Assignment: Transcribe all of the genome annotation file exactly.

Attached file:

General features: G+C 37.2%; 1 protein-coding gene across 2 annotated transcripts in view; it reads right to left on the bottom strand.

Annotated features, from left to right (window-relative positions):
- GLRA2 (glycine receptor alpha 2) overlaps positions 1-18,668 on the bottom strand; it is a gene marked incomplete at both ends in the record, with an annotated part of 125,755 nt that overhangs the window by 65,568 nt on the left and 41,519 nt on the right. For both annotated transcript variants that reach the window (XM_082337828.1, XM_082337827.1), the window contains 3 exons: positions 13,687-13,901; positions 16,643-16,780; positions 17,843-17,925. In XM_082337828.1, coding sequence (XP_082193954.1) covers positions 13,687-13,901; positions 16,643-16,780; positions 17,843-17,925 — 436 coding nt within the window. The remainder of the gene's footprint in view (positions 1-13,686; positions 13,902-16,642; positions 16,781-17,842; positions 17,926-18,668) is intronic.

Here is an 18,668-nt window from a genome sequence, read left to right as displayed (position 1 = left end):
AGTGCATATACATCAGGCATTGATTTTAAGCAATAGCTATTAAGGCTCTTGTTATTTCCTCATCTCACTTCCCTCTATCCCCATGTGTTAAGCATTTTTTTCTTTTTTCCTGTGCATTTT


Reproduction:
General features: G+C 37.2%; 1 protein-coding gene across 2 annotated transcripts in view; it reads right to left on the bottom strand.

Annotated features, from left to right (window-relative positions):
- GLRA2 (glycine receptor alpha 2) overlaps positions 1-18,668 on the bottom strand; it is a gene marked incomplete at both ends in the record, with an annotated part of 125,755 nt that overhangs the window by 65,568 nt on the left and 41,519 nt on the right. For both annotated transcript variants that reach the window (XM_082337828.1, XM_082337827.1), the window contains 3 exons: positions 13,687-13,901; positions 16,643-16,780; positions 17,843-17,925. In XM_082337828.1, coding sequence (XP_082193954.1) covers positions 13,687-13,901; positions 16,643-16,780; positions 17,843-17,925 — 436 coding nt within the window. The remainder of the gene's footprint in view (positions 1-13,686; positions 13,902-16,642; positions 16,781-17,842; positions 17,926-18,668) is intronic.

Here is an 18,668-nt window from a genome sequence, read left to right as displayed (position 1 = left end):
AGTGCATATACATCAGGCATTGATTTTAAGCAATAGCTATTAAGGCTCTTGTTATTTCCTCATCTCACTTCCCTCTATCCCCATGTGTTAAGCATTTTTTTCTTTTTTCCTGTGCATTTT